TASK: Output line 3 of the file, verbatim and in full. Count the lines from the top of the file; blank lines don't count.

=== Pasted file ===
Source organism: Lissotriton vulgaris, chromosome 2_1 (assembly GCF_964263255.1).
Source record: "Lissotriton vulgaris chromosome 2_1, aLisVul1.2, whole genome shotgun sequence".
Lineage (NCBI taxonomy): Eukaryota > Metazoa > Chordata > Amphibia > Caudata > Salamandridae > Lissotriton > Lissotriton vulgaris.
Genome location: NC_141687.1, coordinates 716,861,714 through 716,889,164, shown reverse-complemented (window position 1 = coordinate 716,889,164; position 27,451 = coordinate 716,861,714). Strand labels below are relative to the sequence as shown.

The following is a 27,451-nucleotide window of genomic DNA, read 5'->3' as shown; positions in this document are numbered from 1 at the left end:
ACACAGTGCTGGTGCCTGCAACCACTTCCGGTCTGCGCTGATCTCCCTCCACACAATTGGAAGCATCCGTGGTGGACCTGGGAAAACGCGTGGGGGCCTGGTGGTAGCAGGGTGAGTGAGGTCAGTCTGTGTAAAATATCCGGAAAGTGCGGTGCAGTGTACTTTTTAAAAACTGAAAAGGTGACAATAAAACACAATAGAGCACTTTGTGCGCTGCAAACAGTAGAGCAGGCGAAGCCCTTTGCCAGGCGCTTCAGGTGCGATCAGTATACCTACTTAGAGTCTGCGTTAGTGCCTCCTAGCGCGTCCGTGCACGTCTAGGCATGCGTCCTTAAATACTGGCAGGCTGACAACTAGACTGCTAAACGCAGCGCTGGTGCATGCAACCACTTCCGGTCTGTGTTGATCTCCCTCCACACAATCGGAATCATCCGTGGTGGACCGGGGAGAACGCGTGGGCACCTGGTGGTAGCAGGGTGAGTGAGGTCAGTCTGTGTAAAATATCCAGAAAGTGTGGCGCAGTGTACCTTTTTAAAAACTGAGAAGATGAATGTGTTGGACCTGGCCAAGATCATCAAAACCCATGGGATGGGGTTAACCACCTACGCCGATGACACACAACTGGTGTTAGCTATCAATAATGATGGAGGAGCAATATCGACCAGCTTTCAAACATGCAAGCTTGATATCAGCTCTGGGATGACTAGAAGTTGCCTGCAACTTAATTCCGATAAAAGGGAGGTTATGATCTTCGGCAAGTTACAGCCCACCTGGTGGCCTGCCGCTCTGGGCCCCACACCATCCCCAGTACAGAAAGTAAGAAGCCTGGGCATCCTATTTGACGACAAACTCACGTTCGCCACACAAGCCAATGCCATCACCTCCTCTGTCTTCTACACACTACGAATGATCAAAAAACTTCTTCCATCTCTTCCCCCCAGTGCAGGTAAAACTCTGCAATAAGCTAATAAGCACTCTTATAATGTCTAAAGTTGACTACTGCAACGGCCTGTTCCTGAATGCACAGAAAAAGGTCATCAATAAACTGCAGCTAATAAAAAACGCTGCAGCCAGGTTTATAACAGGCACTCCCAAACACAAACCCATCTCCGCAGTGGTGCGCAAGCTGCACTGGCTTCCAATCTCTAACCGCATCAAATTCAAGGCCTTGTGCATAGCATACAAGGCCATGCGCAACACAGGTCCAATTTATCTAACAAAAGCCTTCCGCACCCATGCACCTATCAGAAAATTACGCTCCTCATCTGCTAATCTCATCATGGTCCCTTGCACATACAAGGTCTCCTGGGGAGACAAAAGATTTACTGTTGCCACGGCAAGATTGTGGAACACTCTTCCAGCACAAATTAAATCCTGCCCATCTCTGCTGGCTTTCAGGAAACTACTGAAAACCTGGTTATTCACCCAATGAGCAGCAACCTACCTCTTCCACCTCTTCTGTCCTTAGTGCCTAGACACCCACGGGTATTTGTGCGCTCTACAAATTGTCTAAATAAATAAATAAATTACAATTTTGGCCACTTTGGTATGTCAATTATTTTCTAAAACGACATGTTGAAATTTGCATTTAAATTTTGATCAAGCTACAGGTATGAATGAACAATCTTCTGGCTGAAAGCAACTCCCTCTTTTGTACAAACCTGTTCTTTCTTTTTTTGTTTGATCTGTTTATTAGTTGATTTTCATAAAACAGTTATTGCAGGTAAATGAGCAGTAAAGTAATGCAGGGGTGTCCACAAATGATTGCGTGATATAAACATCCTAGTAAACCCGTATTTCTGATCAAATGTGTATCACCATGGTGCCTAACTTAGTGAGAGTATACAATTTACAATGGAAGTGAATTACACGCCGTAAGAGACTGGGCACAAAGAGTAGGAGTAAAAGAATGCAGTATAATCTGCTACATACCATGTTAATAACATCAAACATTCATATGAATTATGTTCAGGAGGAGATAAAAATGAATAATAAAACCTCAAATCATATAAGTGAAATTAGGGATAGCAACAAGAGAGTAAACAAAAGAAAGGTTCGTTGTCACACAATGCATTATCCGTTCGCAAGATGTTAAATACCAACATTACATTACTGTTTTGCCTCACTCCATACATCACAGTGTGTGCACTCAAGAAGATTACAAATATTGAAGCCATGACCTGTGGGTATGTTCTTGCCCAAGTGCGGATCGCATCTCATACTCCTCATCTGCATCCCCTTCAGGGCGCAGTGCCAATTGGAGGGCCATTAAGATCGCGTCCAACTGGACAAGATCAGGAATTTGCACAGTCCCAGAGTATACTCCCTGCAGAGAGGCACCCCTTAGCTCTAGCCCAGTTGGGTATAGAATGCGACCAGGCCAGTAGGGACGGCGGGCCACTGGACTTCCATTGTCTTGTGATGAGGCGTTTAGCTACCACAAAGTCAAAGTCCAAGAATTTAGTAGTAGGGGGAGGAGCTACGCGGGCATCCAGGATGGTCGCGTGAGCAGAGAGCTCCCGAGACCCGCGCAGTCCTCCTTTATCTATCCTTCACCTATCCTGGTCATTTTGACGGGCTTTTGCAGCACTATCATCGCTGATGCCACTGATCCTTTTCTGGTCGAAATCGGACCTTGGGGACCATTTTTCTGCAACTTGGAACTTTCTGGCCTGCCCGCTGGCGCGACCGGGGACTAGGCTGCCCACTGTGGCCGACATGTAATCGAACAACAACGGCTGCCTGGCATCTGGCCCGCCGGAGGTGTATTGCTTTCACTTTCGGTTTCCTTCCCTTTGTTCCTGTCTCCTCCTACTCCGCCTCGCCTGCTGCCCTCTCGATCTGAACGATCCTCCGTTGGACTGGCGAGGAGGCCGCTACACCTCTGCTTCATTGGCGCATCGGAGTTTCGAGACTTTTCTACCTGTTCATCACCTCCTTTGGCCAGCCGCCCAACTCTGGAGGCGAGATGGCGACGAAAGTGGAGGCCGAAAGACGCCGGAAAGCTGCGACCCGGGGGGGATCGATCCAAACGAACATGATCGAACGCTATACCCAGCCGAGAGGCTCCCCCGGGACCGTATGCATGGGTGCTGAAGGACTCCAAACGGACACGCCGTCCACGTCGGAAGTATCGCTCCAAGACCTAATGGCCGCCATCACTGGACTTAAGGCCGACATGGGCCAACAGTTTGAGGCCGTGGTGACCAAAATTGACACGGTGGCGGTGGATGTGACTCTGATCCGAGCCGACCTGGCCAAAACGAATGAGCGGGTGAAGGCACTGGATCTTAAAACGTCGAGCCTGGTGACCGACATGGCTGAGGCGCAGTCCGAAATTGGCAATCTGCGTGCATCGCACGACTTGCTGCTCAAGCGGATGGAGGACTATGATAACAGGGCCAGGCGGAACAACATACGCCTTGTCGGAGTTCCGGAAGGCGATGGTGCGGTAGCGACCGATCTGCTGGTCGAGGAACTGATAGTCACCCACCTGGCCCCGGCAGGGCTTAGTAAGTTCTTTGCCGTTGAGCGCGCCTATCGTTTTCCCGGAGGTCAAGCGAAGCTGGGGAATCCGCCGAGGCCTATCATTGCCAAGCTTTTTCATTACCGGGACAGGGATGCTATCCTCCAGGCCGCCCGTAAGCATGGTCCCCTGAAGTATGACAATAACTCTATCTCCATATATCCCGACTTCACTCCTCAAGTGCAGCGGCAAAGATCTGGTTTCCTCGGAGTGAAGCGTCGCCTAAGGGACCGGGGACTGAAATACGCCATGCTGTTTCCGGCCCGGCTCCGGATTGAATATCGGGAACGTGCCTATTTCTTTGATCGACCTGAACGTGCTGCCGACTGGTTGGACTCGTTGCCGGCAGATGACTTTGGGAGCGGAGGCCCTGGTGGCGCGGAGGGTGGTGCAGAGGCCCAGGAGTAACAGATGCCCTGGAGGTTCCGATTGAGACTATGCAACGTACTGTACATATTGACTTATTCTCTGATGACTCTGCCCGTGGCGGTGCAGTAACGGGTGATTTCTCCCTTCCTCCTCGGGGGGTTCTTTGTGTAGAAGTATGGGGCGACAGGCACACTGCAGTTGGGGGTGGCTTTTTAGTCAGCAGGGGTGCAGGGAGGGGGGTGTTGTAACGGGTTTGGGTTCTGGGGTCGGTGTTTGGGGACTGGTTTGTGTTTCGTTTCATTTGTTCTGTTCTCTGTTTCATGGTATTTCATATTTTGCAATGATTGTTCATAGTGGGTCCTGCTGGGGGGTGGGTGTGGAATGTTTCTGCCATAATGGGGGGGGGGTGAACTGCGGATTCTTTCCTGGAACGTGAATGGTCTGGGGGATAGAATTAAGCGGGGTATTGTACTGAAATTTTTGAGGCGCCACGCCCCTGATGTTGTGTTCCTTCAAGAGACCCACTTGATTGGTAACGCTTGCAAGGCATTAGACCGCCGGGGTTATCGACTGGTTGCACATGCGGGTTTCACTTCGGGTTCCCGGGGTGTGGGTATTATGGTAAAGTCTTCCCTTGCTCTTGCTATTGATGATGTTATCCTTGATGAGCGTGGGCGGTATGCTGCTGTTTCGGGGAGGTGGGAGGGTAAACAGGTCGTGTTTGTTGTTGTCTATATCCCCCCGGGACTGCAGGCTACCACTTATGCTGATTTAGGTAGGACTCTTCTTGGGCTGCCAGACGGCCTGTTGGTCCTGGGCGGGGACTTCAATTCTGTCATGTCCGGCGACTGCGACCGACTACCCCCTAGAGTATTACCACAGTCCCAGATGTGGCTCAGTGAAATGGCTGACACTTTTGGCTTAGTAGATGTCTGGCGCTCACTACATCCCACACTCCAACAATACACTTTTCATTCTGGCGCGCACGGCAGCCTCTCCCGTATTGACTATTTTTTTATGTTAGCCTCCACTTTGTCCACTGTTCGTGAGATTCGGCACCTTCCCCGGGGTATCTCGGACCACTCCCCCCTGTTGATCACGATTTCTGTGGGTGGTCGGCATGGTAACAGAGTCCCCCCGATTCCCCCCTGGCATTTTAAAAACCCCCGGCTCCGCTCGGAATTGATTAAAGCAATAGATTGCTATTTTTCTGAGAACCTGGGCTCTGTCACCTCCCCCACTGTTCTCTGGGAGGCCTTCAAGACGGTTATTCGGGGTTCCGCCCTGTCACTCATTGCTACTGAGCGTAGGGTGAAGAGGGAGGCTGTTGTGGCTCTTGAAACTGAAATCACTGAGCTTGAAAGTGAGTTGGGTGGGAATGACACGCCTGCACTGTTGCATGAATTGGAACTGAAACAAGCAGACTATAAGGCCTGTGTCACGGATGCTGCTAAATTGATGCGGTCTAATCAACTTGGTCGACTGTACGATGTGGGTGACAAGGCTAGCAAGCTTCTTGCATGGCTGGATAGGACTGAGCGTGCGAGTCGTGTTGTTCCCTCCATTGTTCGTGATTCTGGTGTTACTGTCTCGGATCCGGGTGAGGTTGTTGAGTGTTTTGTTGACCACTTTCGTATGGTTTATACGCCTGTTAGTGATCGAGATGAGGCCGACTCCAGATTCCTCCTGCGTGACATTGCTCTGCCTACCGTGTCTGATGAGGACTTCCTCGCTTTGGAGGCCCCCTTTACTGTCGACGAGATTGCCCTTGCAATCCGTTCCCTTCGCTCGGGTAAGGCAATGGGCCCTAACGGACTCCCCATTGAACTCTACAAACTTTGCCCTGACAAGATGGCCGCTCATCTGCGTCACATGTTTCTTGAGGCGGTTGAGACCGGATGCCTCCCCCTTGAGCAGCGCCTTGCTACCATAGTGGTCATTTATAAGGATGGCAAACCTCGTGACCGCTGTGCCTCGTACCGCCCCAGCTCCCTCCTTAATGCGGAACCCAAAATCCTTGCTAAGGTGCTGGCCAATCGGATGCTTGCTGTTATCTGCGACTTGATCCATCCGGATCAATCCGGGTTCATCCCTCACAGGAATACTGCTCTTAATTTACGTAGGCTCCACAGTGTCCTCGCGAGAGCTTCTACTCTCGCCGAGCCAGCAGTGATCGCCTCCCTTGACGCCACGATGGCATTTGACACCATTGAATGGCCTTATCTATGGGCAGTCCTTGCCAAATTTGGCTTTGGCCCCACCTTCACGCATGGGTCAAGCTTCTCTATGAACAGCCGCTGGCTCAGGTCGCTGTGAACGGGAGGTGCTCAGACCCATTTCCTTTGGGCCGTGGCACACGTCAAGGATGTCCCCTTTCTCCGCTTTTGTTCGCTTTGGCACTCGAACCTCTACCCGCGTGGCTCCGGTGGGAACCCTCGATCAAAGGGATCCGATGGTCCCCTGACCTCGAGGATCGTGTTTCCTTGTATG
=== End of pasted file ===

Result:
Lineage (NCBI taxonomy): Eukaryota > Metazoa > Chordata > Amphibia > Caudata > Salamandridae > Lissotriton > Lissotriton vulgaris.